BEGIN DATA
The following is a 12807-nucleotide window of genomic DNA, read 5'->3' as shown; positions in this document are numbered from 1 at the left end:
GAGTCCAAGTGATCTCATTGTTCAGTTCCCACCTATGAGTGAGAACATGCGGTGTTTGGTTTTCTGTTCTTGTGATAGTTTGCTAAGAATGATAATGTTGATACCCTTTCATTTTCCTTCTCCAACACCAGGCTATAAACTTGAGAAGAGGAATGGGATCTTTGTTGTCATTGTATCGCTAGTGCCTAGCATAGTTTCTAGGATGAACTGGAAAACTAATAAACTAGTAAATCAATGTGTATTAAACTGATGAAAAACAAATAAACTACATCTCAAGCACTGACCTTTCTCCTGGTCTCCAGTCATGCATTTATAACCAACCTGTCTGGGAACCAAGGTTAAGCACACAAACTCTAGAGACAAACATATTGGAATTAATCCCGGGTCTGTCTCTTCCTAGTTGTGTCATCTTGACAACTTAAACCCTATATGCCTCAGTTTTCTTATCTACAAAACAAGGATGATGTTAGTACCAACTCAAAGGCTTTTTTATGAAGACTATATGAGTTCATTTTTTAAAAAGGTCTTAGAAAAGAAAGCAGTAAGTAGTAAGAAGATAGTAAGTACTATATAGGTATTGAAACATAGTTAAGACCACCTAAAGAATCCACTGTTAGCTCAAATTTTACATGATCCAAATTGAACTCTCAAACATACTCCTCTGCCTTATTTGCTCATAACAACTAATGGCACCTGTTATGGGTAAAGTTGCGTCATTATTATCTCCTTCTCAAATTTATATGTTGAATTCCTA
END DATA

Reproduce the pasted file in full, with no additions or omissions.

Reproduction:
The following is a 12807-nucleotide window of genomic DNA, read 5'->3' as shown; positions in this document are numbered from 1 at the left end:
GAGTCCAAGTGATCTCATTGTTCAGTTCCCACCTATGAGTGAGAACATGCGGTGTTTGGTTTTCTGTTCTTGTGATAGTTTGCTAAGAATGATAATGTTGATACCCTTTCATTTTCCTTCTCCAACACCAGGCTATAAACTTGAGAAGAGGAATGGGATCTTTGTTGTCATTGTATCGCTAGTGCCTAGCATAGTTTCTAGGATGAACTGGAAAACTAATAAACTAGTAAATCAATGTGTATTAAACTGATGAAAAACAAATAAACTACATCTCAAGCACTGACCTTTCTCCTGGTCTCCAGTCATGCATTTATAACCAACCTGTCTGGGAACCAAGGTTAAGCACACAAACTCTAGAGACAAACATATTGGAATTAATCCCGGGTCTGTCTCTTCCTAGTTGTGTCATCTTGACAACTTAAACCCTATATGCCTCAGTTTTCTTATCTACAAAACAAGGATGATGTTAGTACCAACTCAAAGGCTTTTTTATGAAGACTATATGAGTTCATTTTTTAAAAAGGTCTTAGAAAAGAAAGCAGTAAGTAGTAAGAAGATAGTAAGTACTATATAGGTATTGAAACATAGTTAAGACCACCTAAAGAATCCACTGTTAGCTCAAATTTTACATGATCCAAATTGAACTCTCAAACATACTCCTCTGCCTTATTTGCTCATAACAACTAATGGCACCTGTTATGGGTAAAGTTGCGTCATTATTATCTCCTTCTCAAATTTATATGTTGAATTCCTA